It’s Avy birthday!! Woowoowoo!! Guess what her most exciting birthday present was? Malaria! Yup, I couldn’t make that up. She hasn’t been feeling very well recently, so she took a trip to the clinic this morning to get tested. She only has one plus (out of four), so it’s the least severe, but it’s still malaria. I have to say that she’s handling it quite well. She said, “I’ve been saying that I want to get malaria just once before I leave because the kids get it all the time, and I want to know what it feels like. So I guess this is just the universe giving me a twisted birthday present.” Like I said, she’s handing it well. She’s also taking a lot of drugs, so I think that helps.
Speaking of birthdays, we had a surprise at the farm this morning… PIGLETS!! 10 of them! They were born last night, and they’re adorable. Okay, that’s not totally true. They’re pretty weird looking, and they’re still working on the whole “moving” thing… think robot hairless cats. But not a new, high-tech robot. More like a robot with some loose wires that looks like it might collapse at any second. If my judgement wasn’t clouded by the fact that they’re baby animals and, as such, are automatically considered cute, I would probably say that they’re kind of gross looking. No worries though, I’m sure they’ll grow into adorable little piggies! Besides watching the pigs, we did more machete weeding, but that’s really not important.
In the afternoon, Joe came by with 5 ½ big bags of sawdust for us to take to the farm for the piglets. I tried to carry mine on my head with no hands and totally failed. Joe said that my hair moves too much, and I think that’s true. It slides around on top of my head when it’s in a ponytail. The only way I’ll be able to perfect the head-carrying technique is to cut my hair off or get cornrows. Ugh. I’ll keep working on an alternate plan because neither of those are options. Meanwhile, John was riding a child-sized bike with his sawdust sack on his head like it was no big deal. I asked him how and he said, “you just put it on your head and ride.” Great, thanks. That’s my new ultimate goal, but I’m not under any misconception that I’ll be able to get there without intensive training and probably without living here for another 20 years. Luckily, a yevu (white person) carrying anything on his or her head, even with hands, really excites the locals, so we gained a lot of fans as we walked through the village.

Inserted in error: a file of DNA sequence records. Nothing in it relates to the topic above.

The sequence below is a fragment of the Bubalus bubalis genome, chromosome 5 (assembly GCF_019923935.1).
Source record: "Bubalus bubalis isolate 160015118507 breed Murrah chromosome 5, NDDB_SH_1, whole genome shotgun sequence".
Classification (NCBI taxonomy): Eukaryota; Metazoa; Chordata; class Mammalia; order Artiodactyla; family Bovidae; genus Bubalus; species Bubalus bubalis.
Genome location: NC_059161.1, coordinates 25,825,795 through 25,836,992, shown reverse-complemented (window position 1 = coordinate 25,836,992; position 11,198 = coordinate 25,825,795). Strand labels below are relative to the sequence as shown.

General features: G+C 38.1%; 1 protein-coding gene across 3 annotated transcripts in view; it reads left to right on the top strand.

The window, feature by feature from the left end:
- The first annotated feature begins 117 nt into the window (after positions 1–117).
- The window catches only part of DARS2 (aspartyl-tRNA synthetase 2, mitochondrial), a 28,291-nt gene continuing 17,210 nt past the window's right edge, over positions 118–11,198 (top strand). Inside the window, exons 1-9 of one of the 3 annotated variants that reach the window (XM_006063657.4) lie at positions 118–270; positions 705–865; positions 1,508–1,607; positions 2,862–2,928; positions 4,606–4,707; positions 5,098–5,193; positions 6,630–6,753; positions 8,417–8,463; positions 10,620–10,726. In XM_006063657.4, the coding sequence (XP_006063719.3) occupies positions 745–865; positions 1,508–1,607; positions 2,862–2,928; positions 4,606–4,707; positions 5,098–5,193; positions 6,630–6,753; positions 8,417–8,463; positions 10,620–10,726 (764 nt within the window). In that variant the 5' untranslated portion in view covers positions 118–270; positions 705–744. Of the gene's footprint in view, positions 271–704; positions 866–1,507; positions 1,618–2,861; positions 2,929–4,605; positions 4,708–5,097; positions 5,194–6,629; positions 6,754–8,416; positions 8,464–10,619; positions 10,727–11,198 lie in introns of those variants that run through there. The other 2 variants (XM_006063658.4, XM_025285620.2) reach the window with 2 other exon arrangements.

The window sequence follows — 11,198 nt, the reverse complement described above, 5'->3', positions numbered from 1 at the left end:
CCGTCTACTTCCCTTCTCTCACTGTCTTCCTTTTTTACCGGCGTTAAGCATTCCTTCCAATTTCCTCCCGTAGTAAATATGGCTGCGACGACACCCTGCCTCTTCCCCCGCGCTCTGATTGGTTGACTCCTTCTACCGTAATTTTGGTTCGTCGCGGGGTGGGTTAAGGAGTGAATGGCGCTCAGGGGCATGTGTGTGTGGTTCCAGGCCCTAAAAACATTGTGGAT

I had to run over to the cake lady’s house when we got back from the farm to pick up the cake. When I got back to the house, I sent spies in to verify Avy’s location and creeped in the back door. We left it in the other girls’ room until after dinner when Yara and Lily brought it out with a lit mosquito candle for Avy to blow out (we have birthday candles, but Avy is the only one who knows where they are which obviously doesn’t help). All of my fears about her catching on to our plans were totally unnecessary. She had no idea! I also made her a card and had all of the current volunteers sign it, plus asked the past volunteers I know to send me notes from them to write in. It all ended up working out so well!
We had a chill night in after that (mostly because the cake was amazing but sooo heavy and none of us could move), just playing cards and hanging out. It reminded me of the early days of being here when we used to play cards all the time and were always spending time all together. It was really nice. I can’t speak for Avy, but in my opinion (which is clearly the most important in this situation), it was a successful birthday!